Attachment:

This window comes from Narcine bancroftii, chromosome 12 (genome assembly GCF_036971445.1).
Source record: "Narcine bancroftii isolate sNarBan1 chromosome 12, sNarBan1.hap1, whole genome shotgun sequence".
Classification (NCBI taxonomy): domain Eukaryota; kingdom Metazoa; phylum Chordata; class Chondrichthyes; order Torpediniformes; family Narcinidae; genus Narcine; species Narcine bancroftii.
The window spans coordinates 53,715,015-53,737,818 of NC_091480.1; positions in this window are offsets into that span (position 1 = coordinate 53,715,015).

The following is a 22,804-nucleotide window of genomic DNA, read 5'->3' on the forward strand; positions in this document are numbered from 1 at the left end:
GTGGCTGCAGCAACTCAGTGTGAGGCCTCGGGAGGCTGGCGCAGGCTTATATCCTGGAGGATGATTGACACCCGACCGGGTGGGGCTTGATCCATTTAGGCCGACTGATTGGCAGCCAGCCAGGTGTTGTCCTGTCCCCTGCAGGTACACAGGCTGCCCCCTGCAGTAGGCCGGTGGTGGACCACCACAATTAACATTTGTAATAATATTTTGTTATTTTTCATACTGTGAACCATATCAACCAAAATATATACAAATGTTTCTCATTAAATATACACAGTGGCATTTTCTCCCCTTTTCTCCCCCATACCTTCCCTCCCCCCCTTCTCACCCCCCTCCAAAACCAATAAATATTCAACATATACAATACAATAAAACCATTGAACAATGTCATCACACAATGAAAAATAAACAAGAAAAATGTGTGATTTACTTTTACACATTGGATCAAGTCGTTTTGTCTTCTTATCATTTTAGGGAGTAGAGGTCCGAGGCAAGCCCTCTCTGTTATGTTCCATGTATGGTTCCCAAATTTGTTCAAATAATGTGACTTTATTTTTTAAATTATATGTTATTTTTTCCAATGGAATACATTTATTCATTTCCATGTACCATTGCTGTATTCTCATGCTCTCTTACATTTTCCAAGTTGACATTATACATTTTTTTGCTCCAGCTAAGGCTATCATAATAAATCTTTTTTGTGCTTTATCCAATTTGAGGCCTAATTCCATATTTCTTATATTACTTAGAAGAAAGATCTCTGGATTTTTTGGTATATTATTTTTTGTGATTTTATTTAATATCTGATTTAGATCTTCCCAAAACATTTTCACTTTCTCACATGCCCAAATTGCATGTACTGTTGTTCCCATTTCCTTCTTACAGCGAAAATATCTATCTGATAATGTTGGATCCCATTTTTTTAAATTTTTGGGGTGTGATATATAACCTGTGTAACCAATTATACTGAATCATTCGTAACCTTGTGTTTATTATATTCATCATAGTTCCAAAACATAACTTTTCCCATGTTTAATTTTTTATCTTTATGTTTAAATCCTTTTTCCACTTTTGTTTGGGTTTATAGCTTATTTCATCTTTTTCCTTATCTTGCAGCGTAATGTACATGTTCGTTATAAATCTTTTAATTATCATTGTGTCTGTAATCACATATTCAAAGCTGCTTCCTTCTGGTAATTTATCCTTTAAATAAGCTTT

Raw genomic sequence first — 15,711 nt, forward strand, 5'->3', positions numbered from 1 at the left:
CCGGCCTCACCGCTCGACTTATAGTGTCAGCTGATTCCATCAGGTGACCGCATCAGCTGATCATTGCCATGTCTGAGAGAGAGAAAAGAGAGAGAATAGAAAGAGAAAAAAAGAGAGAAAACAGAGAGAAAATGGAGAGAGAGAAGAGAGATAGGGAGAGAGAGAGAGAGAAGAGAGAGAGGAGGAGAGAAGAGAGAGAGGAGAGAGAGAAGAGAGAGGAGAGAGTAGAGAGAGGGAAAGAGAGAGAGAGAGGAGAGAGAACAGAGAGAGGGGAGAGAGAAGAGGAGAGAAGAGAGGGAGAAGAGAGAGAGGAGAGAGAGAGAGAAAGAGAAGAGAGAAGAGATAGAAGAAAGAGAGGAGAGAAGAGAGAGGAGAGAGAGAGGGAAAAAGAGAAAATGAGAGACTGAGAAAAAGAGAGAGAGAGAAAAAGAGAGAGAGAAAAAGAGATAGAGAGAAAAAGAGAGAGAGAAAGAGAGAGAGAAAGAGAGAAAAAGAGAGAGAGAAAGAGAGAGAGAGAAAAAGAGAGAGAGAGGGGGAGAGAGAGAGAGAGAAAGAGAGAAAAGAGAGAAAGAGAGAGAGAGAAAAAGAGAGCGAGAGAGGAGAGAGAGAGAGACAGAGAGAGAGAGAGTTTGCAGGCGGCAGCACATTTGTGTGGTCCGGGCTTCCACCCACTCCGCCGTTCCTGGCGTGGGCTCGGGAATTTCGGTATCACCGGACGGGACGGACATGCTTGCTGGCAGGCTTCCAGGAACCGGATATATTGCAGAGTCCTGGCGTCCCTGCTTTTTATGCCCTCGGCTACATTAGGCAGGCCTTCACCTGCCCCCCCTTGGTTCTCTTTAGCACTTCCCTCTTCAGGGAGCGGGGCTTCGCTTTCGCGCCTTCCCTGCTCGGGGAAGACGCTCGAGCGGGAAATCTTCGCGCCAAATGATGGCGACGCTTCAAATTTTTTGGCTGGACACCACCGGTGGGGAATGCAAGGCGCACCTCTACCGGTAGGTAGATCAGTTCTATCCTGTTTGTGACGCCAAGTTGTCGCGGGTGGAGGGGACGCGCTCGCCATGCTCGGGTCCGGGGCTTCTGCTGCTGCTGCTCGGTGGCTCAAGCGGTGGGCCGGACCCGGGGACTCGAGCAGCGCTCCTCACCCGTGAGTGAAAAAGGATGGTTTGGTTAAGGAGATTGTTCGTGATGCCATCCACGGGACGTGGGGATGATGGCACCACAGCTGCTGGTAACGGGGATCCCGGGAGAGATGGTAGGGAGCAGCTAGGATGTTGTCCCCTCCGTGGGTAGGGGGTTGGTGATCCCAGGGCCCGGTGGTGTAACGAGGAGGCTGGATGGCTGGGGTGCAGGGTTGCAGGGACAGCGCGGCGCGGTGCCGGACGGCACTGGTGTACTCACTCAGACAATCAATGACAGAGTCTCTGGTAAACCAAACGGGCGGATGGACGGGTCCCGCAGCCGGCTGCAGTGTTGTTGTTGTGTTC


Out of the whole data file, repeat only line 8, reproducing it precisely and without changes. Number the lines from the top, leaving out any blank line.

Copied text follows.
CCGGCCTCACCGCTCGACTTATAGTGTCAGCTGATTCCATCAGGTGACCGCATCAGCTGATCATTGCCATGTCTGAGAGAGAGAAAAGAGAGAGAATAGAAAGAGAAAAAAAGAGAGAAAACAGAGAGAAAATGGAGAGAGAGAAGAGAGATAGGGAGAGAGAGAGAGAGAAGAGAGAGAGGAGGAGAGAAGAGAGAGAGGAGAGAGAGAAGAGAGAGGAGAGAGTAGAGAGAGGGAAAGAGAGAGAGAGAGGAGAGAGAACAGAGAGAGGGGAGAGAGAAGAGGAGAGAAGAGAGGGAGAAGAGAGAGAGGAGAGAGAGAGAGAAAGAGAAGAGAGAAGAGATAGAAGAAAGAGAGGAGAGAAGAGAGAGGAGAGAGAGAGGGAAAAAGAGAAAATGAGAGACTGAGAAAAAGAGAGAGAGAGAAAAAGAGAGAGAGAAAAAGAGATAGAGAGAAAAAGAGAGAGAGAAAGAGAGAGAGAAAGAGAGAAAAAGAGAGAGAGAAAGAGAGAGAGAGAAAAAGAGAGAGAGAGGGGGAGAGAGAGAGAGAGAAAGAGAGAAAAGAGAGAAAGAGAGAGAGAGAAAAAGAGAGCGAGAGAGGAGAGAGAGAGAGACAGAGAGAGAGAGAGTTTGCAGGCGGCAGCACATTTGTGTGGTCCGGGCTTCCACCCACTCCGCCGTTCCTGGCGTGGGCTCGGGAATTTCGGTATCACCGGACGGGACGGACATGCTTGCTGGCAGGCTTCCAGGAACCGGATATATTGCAGAGTCCTGGCGTCCCTGCTTTTTATGCCCTCGGCTACATTAGGCAGGCCTTCACCTGCCCCCCCTTGGTTCTCTTTAGCACTTCCCTCTTCAGGGAGCGGGGCTTCGCTTTCGCGCCTTCCCTGCTCGGGGAAGACGCTCGAGCGGGAAATCTTCGCGCCAAATGATGGCGACGCTTCAAATTTTTTGGCTGGACACCACCGGTGGGGAATGCAAGGCGCACCTCTACCGGTAGGTAGATCAGTTCTATCCTGTTTGTGACGCCAAGTTGTCGCGGGTGGAGGGGACGCGCTCGCCATGCTCGGGTCCGGGGCTTCTGCTGCTGCTGCTCGGTGGCTCAAGCGGTGGGCCGGACCCGGGGACTCGAGCAGCGCTCCTCACCCGTGAGTGAAAAAGGATGGTTTGGTTAAGGAGATTGTTCGTGATGCCATCCACGGGACGTGGGGATGATGGCACCACAGCTGCTGGTAACGGGGATCCCGGGAGAGATGGTAGGGAGCAGCTAGGATGTTGTCCCCTCCGTGGGTAGGGGGTTGGTGATCCCAGGGCCCGGTGGTGTAACGAGGAGGCTGGATGGCTGGGGTGCAGGGTTGCAGGGACAGCGCGGCGCGGTGCCGGACGGCACTGGTGTACTCACTCAGACAATCAATGACAGAGTCTCTGGTAAACCAAACGGGCGGATGGACGGGTCCCGCAGCCGGCTGCAGTGTTGTTGTTGTGTTC